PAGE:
By DAVID CARKHUFF, LACONIA DAILY SUN
LACONIA — The city of Laconia and nearby towns report a decline in the amount of property placed under tax liens for delinquency.
Execution of liens, the legal process that can lead to municipalities acquiring properties with overdue property taxes and selling them at public sale, typically occurs in the spring.
Laconia Tax Collector Lindsey Allen reported that on Friday, April 21, she completed the city's tax lien for 2016. The liens totaled $762,446. Last year, the city put liens on a total of $871,459 in property, Allen reported.
The city of Laconia reports, "Property taxes are typically due in July and December. If the taxes are not paid by the following March, a lien is recorded on the property at the Register of Deeds. If the delinquent taxes (redemptions) are not paid within two years and one day of the tax lien date, the property is conveyed to the city by deed and subsequently sold at public sale by sealed bid."
In Sanbornton, the mid-April tally of properties in default and subject to liens reached $233,000, well above last year's level of $167,000 in properties with liens, Town Clerk Marla Davis reported. But Davis said that the mid-April total likely will drop by June 16, when she compiles the list of properties subject to liens. Before June 16, residents with late taxes will pay all or a portion of what is due to help bring the value of property in default down to a typical level, she predicted.
"I'll probably only go to lien for $167,000, which is normal for Sanbornton ... or less," she said.
"Each year, it's very close to the same amount since I've been in office," Davis said, describing the pattern of the past four years.
"I get a lot of payments after federal taxes have been filed, so between April and June when I go to lien, I get a lot of payments," Davis said.
The same group of property owners typically fall behind on their property taxes, she said.
"For the most part, you usually see the same properties coming up on lien year after year. It's usually the same individuals year after year," Davis said.
"Some people, for whatever reason, leave their properties in lien until the deadline time, when they have no choice, when the town is going to take their property, and then they pay it off," Davis said.
In Sanbornton, only one property with a lien has been taken by the town in the past decade, Davis estimated.
"And that was an estate matter, and they purchased the property right back," she said.
Franklin City Clerk/Tax Collector Katie Gargano said the tax lien for 2016 was $374,347. In 2015, the tax lien was $393,467, she said.
Last June, the Franklin City Council voted to accept tax deeds on properties that had been placed under liens. "City Manager Elizabeth Dragon explained that the majority of the properties that are taken at tax deed time are in less than desirable condition," reported minutes of a selectmen's meeting.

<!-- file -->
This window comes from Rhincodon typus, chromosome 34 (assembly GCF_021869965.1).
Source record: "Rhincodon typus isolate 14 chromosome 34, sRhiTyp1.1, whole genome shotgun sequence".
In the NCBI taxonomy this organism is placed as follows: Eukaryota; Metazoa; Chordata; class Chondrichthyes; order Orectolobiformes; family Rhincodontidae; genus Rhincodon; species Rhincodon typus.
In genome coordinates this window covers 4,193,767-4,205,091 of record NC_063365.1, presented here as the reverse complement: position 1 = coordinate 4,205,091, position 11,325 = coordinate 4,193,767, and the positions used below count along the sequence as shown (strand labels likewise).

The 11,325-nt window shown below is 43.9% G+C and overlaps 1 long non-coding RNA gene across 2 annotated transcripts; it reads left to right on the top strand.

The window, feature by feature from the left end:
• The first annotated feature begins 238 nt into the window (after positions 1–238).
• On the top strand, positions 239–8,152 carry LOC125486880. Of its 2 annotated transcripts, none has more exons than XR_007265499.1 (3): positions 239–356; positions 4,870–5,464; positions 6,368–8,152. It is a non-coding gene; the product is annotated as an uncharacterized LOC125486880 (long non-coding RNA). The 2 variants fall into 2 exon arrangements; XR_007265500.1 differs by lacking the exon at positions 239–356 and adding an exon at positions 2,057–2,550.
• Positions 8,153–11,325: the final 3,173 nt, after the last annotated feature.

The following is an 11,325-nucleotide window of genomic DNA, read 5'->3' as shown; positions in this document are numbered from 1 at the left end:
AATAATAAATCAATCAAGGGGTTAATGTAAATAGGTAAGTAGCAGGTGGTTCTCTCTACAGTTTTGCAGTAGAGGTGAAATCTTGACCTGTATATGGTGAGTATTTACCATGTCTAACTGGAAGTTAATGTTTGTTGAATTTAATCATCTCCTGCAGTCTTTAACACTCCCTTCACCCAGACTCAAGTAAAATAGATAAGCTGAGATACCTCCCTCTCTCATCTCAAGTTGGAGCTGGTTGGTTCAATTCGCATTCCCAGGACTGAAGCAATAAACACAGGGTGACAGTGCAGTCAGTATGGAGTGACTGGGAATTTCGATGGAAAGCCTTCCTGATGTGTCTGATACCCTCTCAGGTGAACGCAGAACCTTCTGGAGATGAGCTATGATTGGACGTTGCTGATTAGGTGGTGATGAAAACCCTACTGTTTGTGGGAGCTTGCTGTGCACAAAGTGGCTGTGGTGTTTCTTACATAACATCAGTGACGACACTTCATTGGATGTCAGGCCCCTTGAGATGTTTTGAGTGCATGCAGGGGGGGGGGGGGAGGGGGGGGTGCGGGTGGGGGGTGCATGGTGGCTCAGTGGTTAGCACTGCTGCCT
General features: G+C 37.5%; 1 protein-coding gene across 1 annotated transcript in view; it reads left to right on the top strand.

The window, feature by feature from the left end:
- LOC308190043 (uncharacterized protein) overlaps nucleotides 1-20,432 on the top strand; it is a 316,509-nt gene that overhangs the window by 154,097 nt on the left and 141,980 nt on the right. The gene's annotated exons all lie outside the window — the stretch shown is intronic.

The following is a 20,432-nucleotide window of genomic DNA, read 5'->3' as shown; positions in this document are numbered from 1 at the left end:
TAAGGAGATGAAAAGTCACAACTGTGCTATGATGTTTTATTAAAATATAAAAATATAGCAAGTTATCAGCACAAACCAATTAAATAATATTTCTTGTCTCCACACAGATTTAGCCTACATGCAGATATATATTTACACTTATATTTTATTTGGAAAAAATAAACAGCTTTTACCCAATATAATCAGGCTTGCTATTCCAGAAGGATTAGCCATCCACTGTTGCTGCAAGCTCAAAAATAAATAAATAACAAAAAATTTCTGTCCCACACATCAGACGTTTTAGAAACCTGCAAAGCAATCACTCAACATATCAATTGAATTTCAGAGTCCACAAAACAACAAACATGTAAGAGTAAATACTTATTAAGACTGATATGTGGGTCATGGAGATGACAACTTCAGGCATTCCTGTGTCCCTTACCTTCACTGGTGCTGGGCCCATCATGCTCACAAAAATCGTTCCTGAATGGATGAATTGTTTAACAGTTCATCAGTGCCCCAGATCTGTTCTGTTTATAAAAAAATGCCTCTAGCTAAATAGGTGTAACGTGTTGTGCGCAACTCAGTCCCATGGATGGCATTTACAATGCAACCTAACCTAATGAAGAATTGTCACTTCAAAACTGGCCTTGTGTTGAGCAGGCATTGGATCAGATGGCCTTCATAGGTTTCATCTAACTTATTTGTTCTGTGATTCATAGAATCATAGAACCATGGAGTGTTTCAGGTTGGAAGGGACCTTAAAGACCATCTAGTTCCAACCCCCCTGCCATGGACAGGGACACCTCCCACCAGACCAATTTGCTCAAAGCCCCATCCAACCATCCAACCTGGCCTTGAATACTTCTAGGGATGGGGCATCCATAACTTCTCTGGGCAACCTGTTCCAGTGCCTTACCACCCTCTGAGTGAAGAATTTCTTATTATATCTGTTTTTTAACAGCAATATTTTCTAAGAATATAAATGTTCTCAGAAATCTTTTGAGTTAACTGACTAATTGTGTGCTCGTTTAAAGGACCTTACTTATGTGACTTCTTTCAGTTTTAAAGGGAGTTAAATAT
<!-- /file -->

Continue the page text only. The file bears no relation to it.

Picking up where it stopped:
The town's practice, according to selectmen meeting minutes, "is to demolish them, clean them up, make them green space with restricted covenants and sell them to the abutting properties."
In Gilford, Town Clerk Denise Gonyer reported that last year's liens are pending. On May 8, she plans to compile the list.
"Gilford is typically between $400,000-$500,000 in tax liens each year," Gonyer reported. "The balance on the 2015 tax lien as of today's date is $200,764.16 (plus interest and costs), which shows 48 percent (almost half) of the tax lien has been paid in the past year."
Gilford has been trending toward fewer tax liens being placed "and the current tax bill being paid in a timely manner," Gonyer reported. "Typically the day after taxes are due we are collected in the low- to mid-ninety percentile range and mid- to high-ninety percentile range by the end of the year."
In 2012, the town of Gilford executed liens on 252 parcels valued at $564,879; in 2013, the town executed liens on 274 parcels valued at $497,657; in 2014, the town executed liens on 243 parcels valued at $442,643; and in 2015, the town executed liens on 213 parcels valued at $413,157, Gonyer reported.
For certain taxpayers who fall behind on their property tax payments, help is available. In March, in an opening address at the National Tax Lien Association's 20th Anniversary Conference, Executive Director Brad Westover announced the establishment of a nonprofit foundation to help preserve homeownership for elderly, disabled citizens or military veterans who owe back taxes but qualify for hardship assistance. More information is available at ntlafoundation.org or at ntla.org.
The New Hampshire Board of Tax Appeals also offers waivers and exceptions for some taxpayers in need. "The board has authority to decide appeals involving property tax exemptions, tax deferrals and tax credits," notes the board's website, https://www.nh.gov/btla/appeals/exemptions.htm.
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